Fifty years ago, on 21st July 1969 at 02:56:15 UTC (Coordinated Universal Time), American astronaut, Commander Neil Armstrong stepped out of the Apollo 11 Lunar Module Eagle and walked on the moon. 19 minutes later, he was joined by Lunar Module pilot, Buzz Aldrin. Meanwhile, Command Module pilot, Michael Collins flew the Command Module Columbia alone in lunar orbit. Armstrong and Aldrin collected 47.5 pounds of lunar material to bring back to earth. (https://en.wikipedia.org/wiki/Apollo_11)
Aged 14, I remember sitting with my family watching the TV pictures TV on a clear night in London. As I marvelled at the flickering images, I kept glancing at the slender crescent of the new moon with a sense of wonder. Suddenly, the moon had become another world and I never looked at it in the same way again.
So, an unforgettable moment and a date to remember. I doubt few people remember the Hebrew date. Interestingly, lift-off from the Kennedy Space Centre took place on the new moon, Rosh Chodesh Av 5729 – corresponding to 16th July 1969 – which explains why six days later when that iconic space-walk took place, the moon appeared as a crescent in the night sky.
It was only when I embarked on rabbinic training at the Leo Baeck College in the autumn of 1984, that I became conscious of the waxing and waning moon cycle as I followed the Hebrew months that follow the moon. Most of us are not aware of the Hebrew date each day, but the arrival of a special day in the calendar prompts remembrance. Rosh Ha-Shanah, falling as it does on the 1st day of the 7th month of Tishri, dawns so to speak in darkness. Appropriately, Chanukkah falls in the dark final days of Kislev and first dark days of Tevet. Meanwhile, four festivals commence at the full moon: Pesach on 15th Nisan, Sukkot on 15th Tishri, Tu Bishvat – the New Year for Trees – on 15th Sh’vat and Purim on 14th Adar. By contrast, Shavuot falls on 6th Sivan, when the moon appears as a crescent, and at Yom Kippur on 10th Tishri and Tishah B’Av on the 9th Av, the moon is becoming a two-thirds disc in the sky.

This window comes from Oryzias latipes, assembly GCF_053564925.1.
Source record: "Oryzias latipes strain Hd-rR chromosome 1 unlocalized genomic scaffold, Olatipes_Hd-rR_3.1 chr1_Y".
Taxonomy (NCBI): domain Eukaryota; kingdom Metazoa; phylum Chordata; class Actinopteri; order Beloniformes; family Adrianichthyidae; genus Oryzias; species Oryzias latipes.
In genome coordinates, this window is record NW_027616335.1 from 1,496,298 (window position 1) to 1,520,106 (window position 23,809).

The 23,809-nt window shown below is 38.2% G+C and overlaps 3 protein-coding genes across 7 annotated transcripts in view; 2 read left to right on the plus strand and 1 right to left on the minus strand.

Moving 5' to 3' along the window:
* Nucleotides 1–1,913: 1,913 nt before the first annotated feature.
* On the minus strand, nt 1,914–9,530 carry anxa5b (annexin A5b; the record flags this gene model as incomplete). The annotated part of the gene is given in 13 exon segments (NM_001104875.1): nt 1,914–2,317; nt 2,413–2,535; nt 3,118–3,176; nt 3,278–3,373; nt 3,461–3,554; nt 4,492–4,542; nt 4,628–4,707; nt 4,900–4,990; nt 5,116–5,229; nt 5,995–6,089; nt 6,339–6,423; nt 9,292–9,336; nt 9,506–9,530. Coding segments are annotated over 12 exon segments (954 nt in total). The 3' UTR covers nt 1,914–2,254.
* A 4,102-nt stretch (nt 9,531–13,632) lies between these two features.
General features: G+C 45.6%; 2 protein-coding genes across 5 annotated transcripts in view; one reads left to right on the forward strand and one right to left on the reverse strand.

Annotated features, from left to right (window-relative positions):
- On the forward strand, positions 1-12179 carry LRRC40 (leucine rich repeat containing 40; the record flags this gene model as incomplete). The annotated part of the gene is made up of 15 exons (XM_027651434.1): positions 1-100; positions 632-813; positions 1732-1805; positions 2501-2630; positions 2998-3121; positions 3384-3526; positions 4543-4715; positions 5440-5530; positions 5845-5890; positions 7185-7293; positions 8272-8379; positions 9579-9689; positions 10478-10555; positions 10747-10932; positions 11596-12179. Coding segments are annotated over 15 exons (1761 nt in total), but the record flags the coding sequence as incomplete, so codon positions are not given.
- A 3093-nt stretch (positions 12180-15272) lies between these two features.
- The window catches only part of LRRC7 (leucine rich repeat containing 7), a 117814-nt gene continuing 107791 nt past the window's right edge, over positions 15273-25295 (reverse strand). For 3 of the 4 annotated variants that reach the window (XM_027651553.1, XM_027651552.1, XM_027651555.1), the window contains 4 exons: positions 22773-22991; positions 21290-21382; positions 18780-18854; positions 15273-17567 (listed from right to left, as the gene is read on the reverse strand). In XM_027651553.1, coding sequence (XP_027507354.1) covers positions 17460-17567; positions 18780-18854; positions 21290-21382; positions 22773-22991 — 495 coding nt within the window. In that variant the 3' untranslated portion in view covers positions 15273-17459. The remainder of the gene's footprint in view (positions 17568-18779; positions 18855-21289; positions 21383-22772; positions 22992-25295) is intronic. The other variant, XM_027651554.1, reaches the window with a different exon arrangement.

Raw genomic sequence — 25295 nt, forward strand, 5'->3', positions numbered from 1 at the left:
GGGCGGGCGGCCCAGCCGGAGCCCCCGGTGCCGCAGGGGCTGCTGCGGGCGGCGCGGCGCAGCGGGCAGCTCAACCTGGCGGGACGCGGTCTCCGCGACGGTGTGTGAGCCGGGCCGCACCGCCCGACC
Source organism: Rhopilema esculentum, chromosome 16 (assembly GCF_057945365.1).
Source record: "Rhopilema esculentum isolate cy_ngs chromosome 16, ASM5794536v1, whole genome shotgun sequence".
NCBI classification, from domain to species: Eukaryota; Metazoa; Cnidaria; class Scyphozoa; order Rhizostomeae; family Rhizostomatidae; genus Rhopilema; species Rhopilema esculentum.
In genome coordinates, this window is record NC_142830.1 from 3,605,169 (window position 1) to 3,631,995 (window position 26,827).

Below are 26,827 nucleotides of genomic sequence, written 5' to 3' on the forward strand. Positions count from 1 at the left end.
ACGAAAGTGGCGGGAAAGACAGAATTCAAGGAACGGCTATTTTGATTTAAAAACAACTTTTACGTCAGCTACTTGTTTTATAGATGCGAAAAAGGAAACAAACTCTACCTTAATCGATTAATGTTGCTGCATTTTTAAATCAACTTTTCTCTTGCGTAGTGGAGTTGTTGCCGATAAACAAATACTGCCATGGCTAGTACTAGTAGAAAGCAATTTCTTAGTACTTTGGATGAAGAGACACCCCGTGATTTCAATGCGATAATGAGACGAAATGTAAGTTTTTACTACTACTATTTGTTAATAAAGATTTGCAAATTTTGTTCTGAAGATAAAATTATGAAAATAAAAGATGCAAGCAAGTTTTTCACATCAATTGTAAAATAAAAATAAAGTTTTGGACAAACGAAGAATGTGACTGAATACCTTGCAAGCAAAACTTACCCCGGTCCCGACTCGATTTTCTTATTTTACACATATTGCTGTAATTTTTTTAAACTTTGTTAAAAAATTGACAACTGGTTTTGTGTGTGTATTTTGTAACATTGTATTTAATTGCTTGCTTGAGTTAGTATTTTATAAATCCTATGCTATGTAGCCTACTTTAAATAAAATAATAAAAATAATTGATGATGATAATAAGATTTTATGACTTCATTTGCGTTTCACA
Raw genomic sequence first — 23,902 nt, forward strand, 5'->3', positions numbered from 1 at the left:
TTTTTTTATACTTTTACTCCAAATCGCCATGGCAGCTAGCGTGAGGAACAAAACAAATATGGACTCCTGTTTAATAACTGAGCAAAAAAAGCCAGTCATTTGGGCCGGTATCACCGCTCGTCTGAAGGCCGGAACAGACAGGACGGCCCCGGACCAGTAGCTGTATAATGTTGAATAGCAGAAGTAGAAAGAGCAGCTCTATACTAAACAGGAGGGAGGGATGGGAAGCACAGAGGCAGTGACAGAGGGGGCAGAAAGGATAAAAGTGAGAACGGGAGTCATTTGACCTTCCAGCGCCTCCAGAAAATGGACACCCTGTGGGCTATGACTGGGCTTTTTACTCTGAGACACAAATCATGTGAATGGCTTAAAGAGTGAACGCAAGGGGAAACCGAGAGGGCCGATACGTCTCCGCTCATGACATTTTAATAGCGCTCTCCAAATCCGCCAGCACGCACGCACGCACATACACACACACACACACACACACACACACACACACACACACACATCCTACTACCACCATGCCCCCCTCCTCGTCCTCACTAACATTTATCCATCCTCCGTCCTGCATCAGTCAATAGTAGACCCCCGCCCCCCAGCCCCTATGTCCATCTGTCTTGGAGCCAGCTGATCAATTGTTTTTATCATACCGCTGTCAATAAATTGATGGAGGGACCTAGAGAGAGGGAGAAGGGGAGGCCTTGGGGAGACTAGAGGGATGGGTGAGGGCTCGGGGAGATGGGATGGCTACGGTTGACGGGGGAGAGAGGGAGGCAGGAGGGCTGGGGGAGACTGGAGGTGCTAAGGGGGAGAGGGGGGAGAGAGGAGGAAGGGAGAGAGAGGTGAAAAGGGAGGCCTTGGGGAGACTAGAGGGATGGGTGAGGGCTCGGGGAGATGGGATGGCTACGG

Of course, the moon has a tremendous impact on planet Earth, causing a huge gravitational pull that makes the oceans rise and fall – what we call the tides. The earth lives, quite literally, by the moon as well as by the sun. So, maybe we should pay it more attention. As it happens, awareness of the moon is incorporated into Jewish practice. Each new moon is announced on the Shabbat beforehand and Rosh Chodesh (1st of the month) is celebrated with the insertion of the Ya’aleh v’yavo prayer into the first of the three concluding blessings of the Amidah, the recital of half-Hallel – half the celebratory psalms recited on the pilgrim festivals – and a special Torah reading. During the past forty years, Rosh Chodesh has also been reclaimed as a women’s festival by Jewish women meeting in Rosh Chodesh groups at the start of each month to celebrate and study together. Perhaps, as we mark the 50th anniversary of the Apollo 11 moon landing, clear skies permitting, we might consider following the changing moon from day-to-day.